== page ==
A loan officer who evicts an old woman from her home finds herself the recipient of a supernatural curse. Desperate, she turns to a seer to try and save her soul, while evil forces work to push her to a breaking point.
Christine Brown is a loans officer at a bank but is worried about her lot in life. She's in competition with a competent colleague for an assistant manager position and isn't too sure about her status with a boyfriend. Worried that her boss will think less of her if she shows weakness, she refuses a time extension on a loan to an old woman, Mrs. Ganush, who now faces foreclosure and the loss of her house. In retaliation, the old woman place a curse on her which, she subsequently learns, will result in her being taken to hell in a few days time. With the help of a psychic, she tries to rid herself of the demon, but faces several hurdles in the attempt. Written by
The drag me to hell idea actually comes from a couple of different folklore stories:. The furies, or eurynes were figures of vegence in Greek mythology. When summoned by people who were wronged or victimized in some way they would wreak vengeance on the wrongdoer for a period of time until they killed themselves; and then torture and terrorize them in the Underworld. The drag me to hell idea also comes from the Krampus; a figure in Northwest European countries that accompanied Santa Claus in the Christmastime traditions. Where Santa would reward the good children with gifts, the Krampus would drag the wicked children right to hell, even before they died. Both of these helped inform the vengeful "Lamia" character in the movie. See more »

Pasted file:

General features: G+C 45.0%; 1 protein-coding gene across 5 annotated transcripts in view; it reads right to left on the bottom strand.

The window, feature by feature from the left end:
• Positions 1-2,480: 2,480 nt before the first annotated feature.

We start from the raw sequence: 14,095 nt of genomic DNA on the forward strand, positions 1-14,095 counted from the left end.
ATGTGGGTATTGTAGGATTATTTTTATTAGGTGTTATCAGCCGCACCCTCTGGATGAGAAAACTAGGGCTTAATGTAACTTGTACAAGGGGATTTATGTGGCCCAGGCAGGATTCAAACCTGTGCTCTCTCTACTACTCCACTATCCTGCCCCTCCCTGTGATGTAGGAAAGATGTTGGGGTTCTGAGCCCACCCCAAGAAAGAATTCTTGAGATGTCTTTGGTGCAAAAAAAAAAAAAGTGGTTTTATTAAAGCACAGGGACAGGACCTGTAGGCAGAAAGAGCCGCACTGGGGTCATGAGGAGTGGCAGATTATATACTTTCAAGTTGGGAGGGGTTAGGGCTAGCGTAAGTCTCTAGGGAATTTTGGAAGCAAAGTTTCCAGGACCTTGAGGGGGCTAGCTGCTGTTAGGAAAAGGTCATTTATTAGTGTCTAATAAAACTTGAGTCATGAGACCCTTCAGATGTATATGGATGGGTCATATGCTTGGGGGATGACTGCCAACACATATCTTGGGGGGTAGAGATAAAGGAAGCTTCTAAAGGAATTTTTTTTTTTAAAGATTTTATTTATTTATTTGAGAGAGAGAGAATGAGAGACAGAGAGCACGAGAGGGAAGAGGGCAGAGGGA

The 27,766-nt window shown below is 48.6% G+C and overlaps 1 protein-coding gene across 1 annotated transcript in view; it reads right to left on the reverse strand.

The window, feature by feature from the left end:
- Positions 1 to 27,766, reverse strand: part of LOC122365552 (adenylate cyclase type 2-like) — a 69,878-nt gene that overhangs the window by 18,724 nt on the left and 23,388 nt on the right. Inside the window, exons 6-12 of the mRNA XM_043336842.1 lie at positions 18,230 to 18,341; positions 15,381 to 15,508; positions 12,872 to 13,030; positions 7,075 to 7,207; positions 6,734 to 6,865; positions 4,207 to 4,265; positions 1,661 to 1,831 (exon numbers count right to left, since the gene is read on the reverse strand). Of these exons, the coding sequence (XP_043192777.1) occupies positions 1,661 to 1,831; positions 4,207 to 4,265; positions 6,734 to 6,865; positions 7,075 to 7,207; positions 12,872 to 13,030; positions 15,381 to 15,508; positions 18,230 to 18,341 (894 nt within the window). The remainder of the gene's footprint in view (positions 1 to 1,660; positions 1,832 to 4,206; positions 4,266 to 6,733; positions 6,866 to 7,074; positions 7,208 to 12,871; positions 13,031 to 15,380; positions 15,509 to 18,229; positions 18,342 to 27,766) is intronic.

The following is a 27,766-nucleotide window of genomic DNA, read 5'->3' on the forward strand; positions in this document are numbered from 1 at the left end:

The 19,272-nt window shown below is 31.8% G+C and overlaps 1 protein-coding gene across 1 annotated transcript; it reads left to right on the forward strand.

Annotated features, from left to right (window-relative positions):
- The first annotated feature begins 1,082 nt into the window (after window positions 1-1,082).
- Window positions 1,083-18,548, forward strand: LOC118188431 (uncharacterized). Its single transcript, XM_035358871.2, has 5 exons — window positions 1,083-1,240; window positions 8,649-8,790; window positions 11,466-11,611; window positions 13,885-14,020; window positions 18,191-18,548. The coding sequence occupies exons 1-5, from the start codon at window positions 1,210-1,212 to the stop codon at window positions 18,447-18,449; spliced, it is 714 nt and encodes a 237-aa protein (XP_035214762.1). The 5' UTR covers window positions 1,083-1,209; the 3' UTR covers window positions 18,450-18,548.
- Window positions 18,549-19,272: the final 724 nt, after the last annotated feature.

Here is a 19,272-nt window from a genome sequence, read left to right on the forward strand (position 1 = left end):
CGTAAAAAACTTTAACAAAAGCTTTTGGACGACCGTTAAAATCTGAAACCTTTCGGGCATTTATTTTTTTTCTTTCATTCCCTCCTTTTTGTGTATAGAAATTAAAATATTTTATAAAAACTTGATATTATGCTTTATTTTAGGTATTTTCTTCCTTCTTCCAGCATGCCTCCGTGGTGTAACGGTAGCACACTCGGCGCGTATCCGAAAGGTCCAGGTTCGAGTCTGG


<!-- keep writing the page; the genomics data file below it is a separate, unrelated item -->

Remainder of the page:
When Christine suffers her nosebleed in the bank, the spray of blood covers a large part of Mr. Jacks' face. A moment later as he's asking if any got in his mouth, his face is almost completely free of blood spatter. As the camera switches back to him for a third time, his face is once again nearly covered in blood. See more »
It took Sam Raimi to bring fun back to the horror genre, and I'm so glad he did. In a sea of 'torture porn' and 'found footage' garbage, this is a rare jewel that makes you realize what you've been missing as a horror fan.
If you're into Sam's other works, you will greatly enjoy this film as it hits all the right notes and contains many of his trademark moments and nods to his early films. It's light on the blood and guts compared to the Evil Dead trilogy, but I didn't miss it all that much because I was having too much fun with everything else.
If you don't get black comedy, perhaps this film will confuse or disappoint you or come off as 'cheesy', but this is classic Raimi style and I love it. It's good to see many practical effects back in action and his camera work is as great as ever.
I like horror films to be fun and this certainly fits the bill.
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